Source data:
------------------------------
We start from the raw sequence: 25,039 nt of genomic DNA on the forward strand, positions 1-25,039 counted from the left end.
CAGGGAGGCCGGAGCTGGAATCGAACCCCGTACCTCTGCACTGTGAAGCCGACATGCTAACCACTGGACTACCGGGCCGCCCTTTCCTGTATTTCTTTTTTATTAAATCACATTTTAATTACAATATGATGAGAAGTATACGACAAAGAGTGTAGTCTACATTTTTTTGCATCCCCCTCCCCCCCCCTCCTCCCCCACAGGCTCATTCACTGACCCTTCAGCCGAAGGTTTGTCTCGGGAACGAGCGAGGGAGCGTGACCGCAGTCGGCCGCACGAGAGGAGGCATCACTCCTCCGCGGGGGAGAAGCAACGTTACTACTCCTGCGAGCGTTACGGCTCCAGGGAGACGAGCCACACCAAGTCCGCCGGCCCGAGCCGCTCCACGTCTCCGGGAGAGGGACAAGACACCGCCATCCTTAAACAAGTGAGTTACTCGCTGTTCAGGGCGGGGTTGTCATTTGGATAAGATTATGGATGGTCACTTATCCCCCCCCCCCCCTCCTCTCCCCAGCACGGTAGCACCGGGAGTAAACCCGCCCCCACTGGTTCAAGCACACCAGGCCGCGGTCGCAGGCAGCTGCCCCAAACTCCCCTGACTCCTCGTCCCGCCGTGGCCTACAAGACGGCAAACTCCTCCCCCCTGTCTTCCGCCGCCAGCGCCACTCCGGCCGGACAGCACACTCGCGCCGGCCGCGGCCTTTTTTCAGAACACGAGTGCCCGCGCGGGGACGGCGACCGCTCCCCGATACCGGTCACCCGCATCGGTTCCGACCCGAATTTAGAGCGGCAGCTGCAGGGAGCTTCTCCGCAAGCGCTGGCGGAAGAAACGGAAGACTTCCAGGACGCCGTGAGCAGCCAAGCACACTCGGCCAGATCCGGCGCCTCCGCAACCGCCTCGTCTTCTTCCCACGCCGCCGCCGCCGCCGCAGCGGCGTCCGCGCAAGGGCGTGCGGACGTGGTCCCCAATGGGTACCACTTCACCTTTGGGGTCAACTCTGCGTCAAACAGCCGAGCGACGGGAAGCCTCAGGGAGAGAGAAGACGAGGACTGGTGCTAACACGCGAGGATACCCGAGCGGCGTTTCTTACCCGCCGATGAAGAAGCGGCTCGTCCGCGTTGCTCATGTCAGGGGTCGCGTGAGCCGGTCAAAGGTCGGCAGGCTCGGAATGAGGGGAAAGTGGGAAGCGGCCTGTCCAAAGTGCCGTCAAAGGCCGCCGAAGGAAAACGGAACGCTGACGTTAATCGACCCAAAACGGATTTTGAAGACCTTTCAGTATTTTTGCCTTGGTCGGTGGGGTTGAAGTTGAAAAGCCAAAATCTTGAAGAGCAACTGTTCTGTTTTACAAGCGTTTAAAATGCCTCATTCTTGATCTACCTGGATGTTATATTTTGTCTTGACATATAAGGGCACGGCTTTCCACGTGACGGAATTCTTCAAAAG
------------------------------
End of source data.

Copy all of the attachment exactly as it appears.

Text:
We start from the raw sequence: 25,039 nt of genomic DNA on the forward strand, positions 1-25,039 counted from the left end.
CAGGGAGGCCGGAGCTGGAATCGAACCCCGTACCTCTGCACTGTGAAGCCGACATGCTAACCACTGGACTACCGGGCCGCCCTTTCCTGTATTTCTTTTTTATTAAATCACATTTTAATTACAATATGATGAGAAGTATACGACAAAGAGTGTAGTCTACATTTTTTTGCATCCCCCTCCCCCCCCCTCCTCCCCCACAGGCTCATTCACTGACCCTTCAGCCGAAGGTTTGTCTCGGGAACGAGCGAGGGAGCGTGACCGCAGTCGGCCGCACGAGAGGAGGCATCACTCCTCCGCGGGGGAGAAGCAACGTTACTACTCCTGCGAGCGTTACGGCTCCAGGGAGACGAGCCACACCAAGTCCGCCGGCCCGAGCCGCTCCACGTCTCCGGGAGAGGGACAAGACACCGCCATCCTTAAACAAGTGAGTTACTCGCTGTTCAGGGCGGGGTTGTCATTTGGATAAGATTATGGATGGTCACTTATCCCCCCCCCCCCCTCCTCTCCCCAGCACGGTAGCACCGGGAGTAAACCCGCCCCCACTGGTTCAAGCACACCAGGCCGCGGTCGCAGGCAGCTGCCCCAAACTCCCCTGACTCCTCGTCCCGCCGTGGCCTACAAGACGGCAAACTCCTCCCCCCTGTCTTCCGCCGCCAGCGCCACTCCGGCCGGACAGCACACTCGCGCCGGCCGCGGCCTTTTTTCAGAACACGAGTGCCCGCGCGGGGACGGCGACCGCTCCCCGATACCGGTCACCCGCATCGGTTCCGACCCGAATTTAGAGCGGCAGCTGCAGGGAGCTTCTCCGCAAGCGCTGGCGGAAGAAACGGAAGACTTCCAGGACGCCGTGAGCAGCCAAGCACACTCGGCCAGATCCGGCGCCTCCGCAACCGCCTCGTCTTCTTCCCACGCCGCCGCCGCCGCCGCAGCGGCGTCCGCGCAAGGGCGTGCGGACGTGGTCCCCAATGGGTACCACTTCACCTTTGGGGTCAACTCTGCGTCAAACAGCCGAGCGACGGGAAGCCTCAGGGAGAGAGAAGACGAGGACTGGTGCTAACACGCGAGGATACCCGAGCGGCGTTTCTTACCCGCCGATGAAGAAGCGGCTCGTCCGCGTTGCTCATGTCAGGGGTCGCGTGAGCCGGTCAAAGGTCGGCAGGCTCGGAATGAGGGGAAAGTGGGAAGCGGCCTGTCCAAAGTGCCGTCAAAGGCCGCCGAAGGAAAACGGAACGCTGACGTTAATCGACCCAAAACGGATTTTGAAGACCTTTCAGTATTTTTGCCTTGGTCGGTGGGGTTGAAGTTGAAAAGCCAAAATCTTGAAGAGCAACTGTTCTGTTTTACAAGCGTTTAAAATGCCTCATTCTTGATCTACCTGGATGTTATATTTTGTCTTGACATATAAGGGCACGGCTTTCCACGTGACGGAATTCTTCAAAAG